Darken Up

A hypothetical escapade into negative light
by Billy Gard

Turn on a flashlight, and it shines darkness? Well then we better call it a flashdark. This may sound like the escapade of a runaway imagination, but Tim Simon, our main character on the hypothetical island of Burtain, finally invented a lamp that shines darkness. When you shine a conventional light on the wall you will see a spot of light on it. And you know if you put your hand in the way you will see a shadow of your hand. Now, suppose you shine a "flashdark" on the wall. What you see will look like what we call a shadow, but shaped like a light spot. Now here is the neat part. Suppose you put your hand in the way of it (no, you won't get burned. A dark beam is not hot, at least as far as I know). What you will naturally see is a "reverse shadow" of your hand, a light image of your hand against the dark spot produced by the "lamp". I guess that would be called a shinow

Now all this may sound like a hypothetical generalization of the usual behavior of light. But let me explain. You know about the visible portion of the electromagnietic spectrum, the part that causes the sensation of light in the eye. When a light beam falls on the photoreceptors it causes them to send a message to the brain that says "light". Now somewhere on the electromagnetic spectrum Simon seems to have discovered a wavelength that deadens the photo response of the receptors it falls on. So naturally those receptors will send a weakened response to the brain relative to the surrounding receptors, causing it to seem that less light actually fell on those receptors. Because of the light-suppressing effect of this ray it very much amounts to a beam that can shine shadows on the wall.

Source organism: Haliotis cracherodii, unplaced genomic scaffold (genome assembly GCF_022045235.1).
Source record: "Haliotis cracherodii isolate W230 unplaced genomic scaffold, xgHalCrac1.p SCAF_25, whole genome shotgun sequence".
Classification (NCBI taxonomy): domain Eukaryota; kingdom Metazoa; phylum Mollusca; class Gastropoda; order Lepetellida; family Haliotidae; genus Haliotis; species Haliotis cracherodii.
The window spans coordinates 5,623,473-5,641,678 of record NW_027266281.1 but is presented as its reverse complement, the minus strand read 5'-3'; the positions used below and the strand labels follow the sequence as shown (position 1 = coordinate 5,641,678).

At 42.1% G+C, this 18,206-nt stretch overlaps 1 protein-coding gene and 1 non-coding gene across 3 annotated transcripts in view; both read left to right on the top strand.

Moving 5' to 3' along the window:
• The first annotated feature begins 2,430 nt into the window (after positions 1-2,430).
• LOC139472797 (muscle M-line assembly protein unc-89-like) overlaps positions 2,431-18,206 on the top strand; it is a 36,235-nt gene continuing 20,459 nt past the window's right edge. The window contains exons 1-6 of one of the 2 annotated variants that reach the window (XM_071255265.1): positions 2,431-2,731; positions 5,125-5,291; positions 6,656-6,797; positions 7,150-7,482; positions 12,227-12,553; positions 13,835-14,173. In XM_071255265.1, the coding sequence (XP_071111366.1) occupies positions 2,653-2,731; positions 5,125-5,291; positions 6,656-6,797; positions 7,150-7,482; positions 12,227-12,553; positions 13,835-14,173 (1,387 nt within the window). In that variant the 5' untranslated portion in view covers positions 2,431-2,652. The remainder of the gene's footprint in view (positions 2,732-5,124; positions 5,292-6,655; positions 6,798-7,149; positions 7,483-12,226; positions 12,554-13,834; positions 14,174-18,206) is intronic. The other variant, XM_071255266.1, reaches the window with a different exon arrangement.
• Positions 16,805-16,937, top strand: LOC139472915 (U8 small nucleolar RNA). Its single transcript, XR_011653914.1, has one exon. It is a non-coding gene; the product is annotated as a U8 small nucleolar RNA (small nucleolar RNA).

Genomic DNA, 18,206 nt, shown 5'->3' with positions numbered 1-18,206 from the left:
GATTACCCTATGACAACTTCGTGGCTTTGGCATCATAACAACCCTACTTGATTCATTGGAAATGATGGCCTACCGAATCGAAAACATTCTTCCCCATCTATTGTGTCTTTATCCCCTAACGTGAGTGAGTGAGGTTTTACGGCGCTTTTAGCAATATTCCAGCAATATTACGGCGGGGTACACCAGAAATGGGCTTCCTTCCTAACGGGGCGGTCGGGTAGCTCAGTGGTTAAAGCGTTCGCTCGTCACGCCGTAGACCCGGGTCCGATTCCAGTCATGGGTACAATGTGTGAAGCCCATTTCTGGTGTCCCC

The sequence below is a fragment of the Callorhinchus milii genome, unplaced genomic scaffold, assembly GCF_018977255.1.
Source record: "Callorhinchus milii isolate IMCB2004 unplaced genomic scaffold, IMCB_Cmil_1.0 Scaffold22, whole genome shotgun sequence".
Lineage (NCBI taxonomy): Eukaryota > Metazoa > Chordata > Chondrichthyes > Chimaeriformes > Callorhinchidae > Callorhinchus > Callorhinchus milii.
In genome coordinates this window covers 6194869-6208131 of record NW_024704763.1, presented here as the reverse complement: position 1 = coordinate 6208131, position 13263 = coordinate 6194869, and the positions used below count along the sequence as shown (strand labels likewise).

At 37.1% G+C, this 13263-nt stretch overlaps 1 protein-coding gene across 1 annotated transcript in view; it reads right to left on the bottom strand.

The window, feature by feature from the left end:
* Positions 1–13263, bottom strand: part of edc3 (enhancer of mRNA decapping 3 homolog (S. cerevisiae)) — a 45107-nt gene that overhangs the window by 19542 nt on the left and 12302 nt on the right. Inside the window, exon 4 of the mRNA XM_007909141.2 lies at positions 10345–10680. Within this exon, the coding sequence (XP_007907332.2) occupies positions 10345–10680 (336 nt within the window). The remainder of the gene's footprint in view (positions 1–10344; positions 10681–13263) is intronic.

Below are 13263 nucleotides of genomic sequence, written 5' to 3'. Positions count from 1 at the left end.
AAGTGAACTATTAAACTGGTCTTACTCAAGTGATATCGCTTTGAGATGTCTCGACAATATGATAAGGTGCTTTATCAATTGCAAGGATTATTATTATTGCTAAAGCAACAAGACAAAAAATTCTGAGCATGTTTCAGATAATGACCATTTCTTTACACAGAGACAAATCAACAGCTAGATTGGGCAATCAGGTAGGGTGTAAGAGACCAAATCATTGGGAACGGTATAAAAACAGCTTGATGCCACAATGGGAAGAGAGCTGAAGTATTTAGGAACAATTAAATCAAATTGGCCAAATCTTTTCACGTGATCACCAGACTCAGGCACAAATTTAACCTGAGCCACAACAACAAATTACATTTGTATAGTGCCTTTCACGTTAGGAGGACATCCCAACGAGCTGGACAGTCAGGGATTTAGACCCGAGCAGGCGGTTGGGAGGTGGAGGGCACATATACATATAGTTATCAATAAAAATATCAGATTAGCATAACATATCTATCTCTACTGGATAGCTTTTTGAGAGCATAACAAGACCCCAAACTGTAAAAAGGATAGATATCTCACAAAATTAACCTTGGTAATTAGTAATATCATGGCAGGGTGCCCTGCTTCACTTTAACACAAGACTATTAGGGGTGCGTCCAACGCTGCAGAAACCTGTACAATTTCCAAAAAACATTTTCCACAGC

You can imagine a movie theater that uses a dark beam projector to create the pictures. Instead of turning off the house lights, they will haven generous, "reading level" brighteness in the theater. Then they turn on the dark projector and you see "shadow pictures" on the screen. And if the film affects the dark beam the same way it does light, I suppose the picture will be a negative. This is why they will probably have to use the negative of the filmstrip for projection purposes.

Now, by now you readers may be wondering about another way this new innovation can parallel with the nature of conventional light: Can darkness be shined in color? Well Simon found also that the particular color receptors affected varies with the wavelength, just as is the case with the light wavelengths. If you can pick frequencies that let you supress one receptor type at a time, you can cast shadows that are majenta, yellow and cyan, which are the same colors used as pigment primaries in printing. With just these, you can have full color darkness!

Probably the most mystifying example of color darkness can be seen by shining a flashdark through a prism. Roy G. Biv meet your evil twin brother. Look on the wall and you see a colorful shadow, with the colors cyan, blue, magenta, red and yellow. I hold that the wavelength ranges that suppress the three color receptors overlap in much the same way as those which stimulate the receptors. The result would be something akin to a pigmental color spectrum, a negative rainbow if you please.